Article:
92. 92. Language Workbenches Typical Features Used by the tool vendor to build the initial tool (languages).
  93. 93. Language Workbenches Typical Features Used by the tool vendor to build the initial tool (languages). Used by the end user to adapt the tool (lang extensions)!
  94. 94. Language Workbenches Typical Features Used by the tool vendor to build the initial tool (languages). Used by the end user to adapt the tool (lang extensions)! Extensions are first-class!
  95. 95. Generic Tools, Specific Languages Adaptability is built-in! Extensions are first-class!
  96. 96. Generic Tools, Specific Languages Adaptability is built-in! Extensions are first-class! Fundamentally different from Today‘s State-of-the-Art in Tools
  97. 97. 5 An Example
  98. 98. An Example System Language Engineering Embedded Software Specific Languages
  99. 99. An Example System Language Engineering Embedded Software Specific Languages A collection of integrated languages for embedded software engineering.
  100. 100. An Example System Language Engineering Embedded Software A collection of integrated languages Specific Languages for embedded software engineering.
  101. 101. An Example System Language Engineering Embedded Software Specific Languages An IDE for all Of them
  102. 102. An Example System Language Engineering Embedded Software Open Source Eclipse Public License http://mbeddr.com Specific Languages
  103. 103. An Example System Built on JetBrains MPS Generic Tool
  104. 104. An Example System Built on JetBrains MPS Generic Tool Projectional Editing Textual/Symbolic/Tabular/(soon Graphical) Multiple projections for the same language (in 3.0, due soon) Modular language development, extension and embedding
  105. 105. An Example System Built on JetBrains MPS Generic Tool Support for language aspects such as type system, scopes, code completion, find usages, dataflow Template-based approach for transformation and code generation with IDE support for target language in templates Support for building extensible debuggers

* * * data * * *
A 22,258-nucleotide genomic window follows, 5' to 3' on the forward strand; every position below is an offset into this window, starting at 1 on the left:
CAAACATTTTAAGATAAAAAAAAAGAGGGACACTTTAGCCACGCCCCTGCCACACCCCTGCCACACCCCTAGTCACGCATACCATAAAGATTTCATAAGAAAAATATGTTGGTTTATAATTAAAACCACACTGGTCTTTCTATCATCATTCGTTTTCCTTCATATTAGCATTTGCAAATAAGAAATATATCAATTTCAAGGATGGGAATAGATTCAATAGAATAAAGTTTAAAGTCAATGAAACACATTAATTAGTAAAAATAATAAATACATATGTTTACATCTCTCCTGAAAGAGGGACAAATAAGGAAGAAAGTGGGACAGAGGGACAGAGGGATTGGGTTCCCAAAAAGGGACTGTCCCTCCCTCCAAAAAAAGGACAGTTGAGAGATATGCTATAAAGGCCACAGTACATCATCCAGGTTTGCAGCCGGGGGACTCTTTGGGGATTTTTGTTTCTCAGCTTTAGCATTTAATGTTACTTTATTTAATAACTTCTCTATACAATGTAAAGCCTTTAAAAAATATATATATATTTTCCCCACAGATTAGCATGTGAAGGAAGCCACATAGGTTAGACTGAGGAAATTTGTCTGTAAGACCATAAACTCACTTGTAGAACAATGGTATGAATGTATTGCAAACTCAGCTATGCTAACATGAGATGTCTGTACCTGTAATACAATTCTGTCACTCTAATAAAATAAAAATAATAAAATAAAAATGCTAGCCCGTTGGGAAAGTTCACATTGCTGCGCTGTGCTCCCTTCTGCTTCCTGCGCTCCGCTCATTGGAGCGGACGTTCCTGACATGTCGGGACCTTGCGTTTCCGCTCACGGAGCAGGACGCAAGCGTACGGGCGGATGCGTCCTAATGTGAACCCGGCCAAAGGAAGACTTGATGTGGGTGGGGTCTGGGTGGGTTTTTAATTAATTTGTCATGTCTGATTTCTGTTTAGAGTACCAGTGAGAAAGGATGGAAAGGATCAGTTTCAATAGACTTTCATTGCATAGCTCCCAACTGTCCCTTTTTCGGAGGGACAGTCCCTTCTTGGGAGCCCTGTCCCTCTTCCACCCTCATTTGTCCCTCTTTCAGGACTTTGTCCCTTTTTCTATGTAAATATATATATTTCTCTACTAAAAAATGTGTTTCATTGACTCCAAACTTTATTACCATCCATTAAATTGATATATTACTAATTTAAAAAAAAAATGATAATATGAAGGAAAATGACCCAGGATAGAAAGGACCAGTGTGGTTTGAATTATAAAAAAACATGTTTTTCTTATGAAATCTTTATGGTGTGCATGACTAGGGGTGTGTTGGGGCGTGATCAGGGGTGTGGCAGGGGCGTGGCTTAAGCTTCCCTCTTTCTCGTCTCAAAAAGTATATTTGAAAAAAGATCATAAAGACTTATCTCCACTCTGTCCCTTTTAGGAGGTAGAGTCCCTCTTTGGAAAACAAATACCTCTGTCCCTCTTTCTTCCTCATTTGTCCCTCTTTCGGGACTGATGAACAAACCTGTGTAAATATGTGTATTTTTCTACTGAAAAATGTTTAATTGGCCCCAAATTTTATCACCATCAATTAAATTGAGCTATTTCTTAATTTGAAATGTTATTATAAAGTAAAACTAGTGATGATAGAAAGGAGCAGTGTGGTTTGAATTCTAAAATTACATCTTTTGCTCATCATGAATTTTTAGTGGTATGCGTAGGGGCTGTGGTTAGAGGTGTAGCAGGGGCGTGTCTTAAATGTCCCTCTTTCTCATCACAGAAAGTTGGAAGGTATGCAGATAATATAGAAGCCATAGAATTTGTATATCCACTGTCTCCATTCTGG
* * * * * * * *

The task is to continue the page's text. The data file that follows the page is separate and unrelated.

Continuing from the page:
106. 106. An Example System Built on JetBrains MPS Generic Tool
  107. 107. An Example System Built on JetBrains MPS Generic Tool Open Source Apache 2.0 http://jetbrains.com/mps
  108. 108. D E M O
  109. 109. Features Hello, World Messages abstract over IO. Report statements output them.
  110. 110. Features Function Types and Function Pointers Better notation for function types and function references.
  111. 111. Features Function Types and Lambdas And yes, we have lambdas (it‘s 2013 after all )
  112. 112. Features Reporting Reporting has conditions. All of it removed, when disabled!
  113. 113. Features Test Cases Special expression to run test cases and collect failure count.
  114. 114. Features Physical Units Types can have units; additional units can be defined.
  115. 115. Features Physical Units II Literals can have units; type system calculates w/ units.
  116. 116. Features Physical Units III Convertible units support *value* conversions!
  117. 117. Features Interfaces and Components I Interfaces define operations. Components provide interfaces.
  118. 118. Features Interfaces and Components II Components can be instantiated and wired.
  119. 119. Features Interfaces and Components III Interfaces can have pre- and postconditions.
  120. 120. Features Interfaces and Components IV In addition, interfaces can have protocol state machines.
  121. 121. Features Interfaces and Components V Components can also require ports (dependency injection)
  122. 122. Features Interfaces and Components VI Interfaces and components can be visualized.
  123. 123. Features Interfaces and Components VIII Mock components specify expectations in context of a test.